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Turkey closes Syria border crossing

Members of the Syrian Democratic Forces try to locate a Daesh sniper in Al-Senaa, a district of Raqqa, on Thursday. (Reuters)

ANKARA: Turkey closed a vital border crossing with Syria to all but humanitarian aid on Thursday because terrorists control the area on the Syrian side.
The Bab Al-Hawa crossing on the main road between Iskenderun and Aleppo is a key route for smuggling fuel and weapons. It links Reyhaniye in Turkey with Atarib in western Aleppo, which is dominated by Hayat Tahrir Al-Sham, an opposition alliance led by the former Al-Qaeda offshoot Jabhat Fateh Al-Sham.
Hayat Tahrir Al-Sham has also gained control of a significant part of Idlib province after days of heavy fighting with Ahrar Al-Sham, its main rival.
“Until that group’s control ends, or at least weakens, there will be tight control and slowing down of the passage of all products other than humanitarian aid and food,” Customs and Trade Minister Bulent Tufenkci told Turkish TV.
“We have no imports from Syria, we only export there, so we don’t have any issues in that regard.”
Ankara expects the issue to be resolved within two weeks, he said.
Mete Sohtaoglu, a researcher in Istanbul who studies militant groups, said Turkey had been stopping construction materials crossing the border for some time. “With the decrease in the conflict in Idlib, the construction of buildings is on the rise, which strengthens the military headquarters of the armed groups there,” he said.
Sohtaoglu said closing the border was probably a precautionary measure, but it might also indicate an imminent aerial bombardment in the region. He predicted “new surprising developments in Syria” next month.
Ahmet K. Han, international relations professor at Kadir Has University in Istanbul, said two routes were open to the militants: “Northwest to Turkey, or north to Afrin, creating disturbances in both Afrin and the Azez-Jarablus-Al-Bab triangle,” he said.
“An uncontrolled refugee flow to Turkey’s border would be worse than closing the border. From a purely strategic/security perspective, humanitarian considerations aside, the flight of groups in Idlib, including Jabhat Fateh Al-Sham, toward Afrin would be the most manageable result for Turkey.”
However, he said, much depended on who won the internal conflict in Idlib. “The Idlib factions might overrun the Syrian Kurdish YPG (People’s Protection Units) militia in Afrin, and this might be considered in Turkey’s interests.”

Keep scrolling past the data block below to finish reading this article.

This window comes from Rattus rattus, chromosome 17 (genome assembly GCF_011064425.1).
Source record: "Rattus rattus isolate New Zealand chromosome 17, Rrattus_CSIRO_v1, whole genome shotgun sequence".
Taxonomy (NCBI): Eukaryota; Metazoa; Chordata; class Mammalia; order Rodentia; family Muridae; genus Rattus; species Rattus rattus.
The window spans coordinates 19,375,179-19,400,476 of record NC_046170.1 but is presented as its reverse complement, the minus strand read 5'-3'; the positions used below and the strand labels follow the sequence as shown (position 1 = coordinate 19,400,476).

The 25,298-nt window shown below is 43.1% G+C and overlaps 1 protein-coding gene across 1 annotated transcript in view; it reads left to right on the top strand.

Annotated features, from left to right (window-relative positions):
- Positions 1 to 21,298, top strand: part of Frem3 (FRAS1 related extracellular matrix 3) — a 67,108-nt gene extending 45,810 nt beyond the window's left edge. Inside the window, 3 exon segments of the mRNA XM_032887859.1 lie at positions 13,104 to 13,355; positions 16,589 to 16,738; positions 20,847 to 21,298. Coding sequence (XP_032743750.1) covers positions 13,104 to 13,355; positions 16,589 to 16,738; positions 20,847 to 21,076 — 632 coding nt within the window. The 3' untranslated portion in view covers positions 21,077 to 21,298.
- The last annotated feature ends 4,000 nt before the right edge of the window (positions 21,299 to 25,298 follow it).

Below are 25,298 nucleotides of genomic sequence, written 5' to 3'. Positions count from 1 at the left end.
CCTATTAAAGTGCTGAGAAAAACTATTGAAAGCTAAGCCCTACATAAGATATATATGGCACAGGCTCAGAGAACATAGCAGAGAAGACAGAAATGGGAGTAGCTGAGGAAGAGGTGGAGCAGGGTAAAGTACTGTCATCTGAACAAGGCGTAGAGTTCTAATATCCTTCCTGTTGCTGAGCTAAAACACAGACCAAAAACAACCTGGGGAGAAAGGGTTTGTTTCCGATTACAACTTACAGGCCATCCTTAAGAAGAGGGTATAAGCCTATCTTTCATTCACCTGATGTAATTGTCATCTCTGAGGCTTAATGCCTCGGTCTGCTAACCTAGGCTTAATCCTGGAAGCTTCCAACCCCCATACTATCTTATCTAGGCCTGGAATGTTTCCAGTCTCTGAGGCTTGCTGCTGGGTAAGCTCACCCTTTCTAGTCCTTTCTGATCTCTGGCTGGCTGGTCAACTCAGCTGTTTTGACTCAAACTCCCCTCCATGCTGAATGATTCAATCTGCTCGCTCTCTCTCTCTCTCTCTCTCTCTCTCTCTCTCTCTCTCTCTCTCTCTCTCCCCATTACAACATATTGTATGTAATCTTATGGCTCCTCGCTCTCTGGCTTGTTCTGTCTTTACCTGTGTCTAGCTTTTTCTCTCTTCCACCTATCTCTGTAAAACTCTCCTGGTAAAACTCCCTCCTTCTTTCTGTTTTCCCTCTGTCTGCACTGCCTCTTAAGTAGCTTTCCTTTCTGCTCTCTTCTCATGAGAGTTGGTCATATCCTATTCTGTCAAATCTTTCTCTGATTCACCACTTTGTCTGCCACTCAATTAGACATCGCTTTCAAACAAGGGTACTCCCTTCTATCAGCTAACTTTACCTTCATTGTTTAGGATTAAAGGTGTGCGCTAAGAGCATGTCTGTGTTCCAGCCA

He said it was also possible that the US would move to strengthen its YPG allies in Afrin, and “Turkey cannot concur with that. Whatever may have happened in the past, Turkey cannot be held responsible for problems that may occur in the future.”

ANKARA: Turkey closed a vital border crossing with Syria to all but humanitarian aid on Thursday because terrorists control the area on the Syrian side.
The Bab Al-Hawa crossing on the main road between Iskenderun and Aleppo is a key route for smuggling fuel and weapons. It links Reyhaniye in Turkey with Atarib in western Aleppo, which is dominated by Hayat Tahrir Al-Sham, an opposition alliance led by the former Al-Qaeda offshoot Jabhat Fateh Al-Sham.
Hayat Tahrir Al-Sham has also gained control of a significant part of Idlib province after days of heavy fighting with Ahrar Al-Sham, its main rival.
“Until that group’s control ends, or at least weakens, there will be tight control and slowing down of the passage of all products other than humanitarian aid and food,” Customs and Trade Minister Bulent Tufenkci told Turkish TV.
“We have no imports from Syria, we only export there, so we don’t have any issues in that regard.”
Ankara expects the issue to be resolved within two weeks, he said.
Mete Sohtaoglu, a researcher in Istanbul who studies militant groups, said Turkey had been stopping construction materials crossing the border for some time. “With the decrease in the conflict in Idlib, the construction of buildings is on the rise, which strengthens the military headquarters of the armed groups there,” he said.
Sohtaoglu said closing the border was probably a precautionary measure, but it might also indicate an imminent aerial bombardment in the region. He predicted “new surprising developments in Syria” next month.
Ahmet K. Han, international relations professor at Kadir Has University in Istanbul, said two routes were open to the militants: “Northwest to Turkey, or north to Afrin, creating disturbances in both Afrin and the Azez-Jarablus-Al-Bab triangle,” he said.
“An uncontrolled refugee flow to Turkey’s border would be worse than closing the border. From a purely strategic/security perspective, humanitarian considerations aside, the flight of groups in Idlib, including Jabhat Fateh Al-Sham, toward Afrin would be the most manageable result for Turkey.”
However, he said, much depended on who won the internal conflict in Idlib. “The Idlib factions might overrun the Syrian Kurdish YPG (People’s Protection Units) militia in Afrin, and this might be considered in Turkey’s interests.”
He said it was also possible that the US would move to strengthen its YPG allies in Afrin, and “Turkey cannot concur with that. Whatever may have happened in the past, Turkey cannot be held responsible for problems that may occur in the future.”

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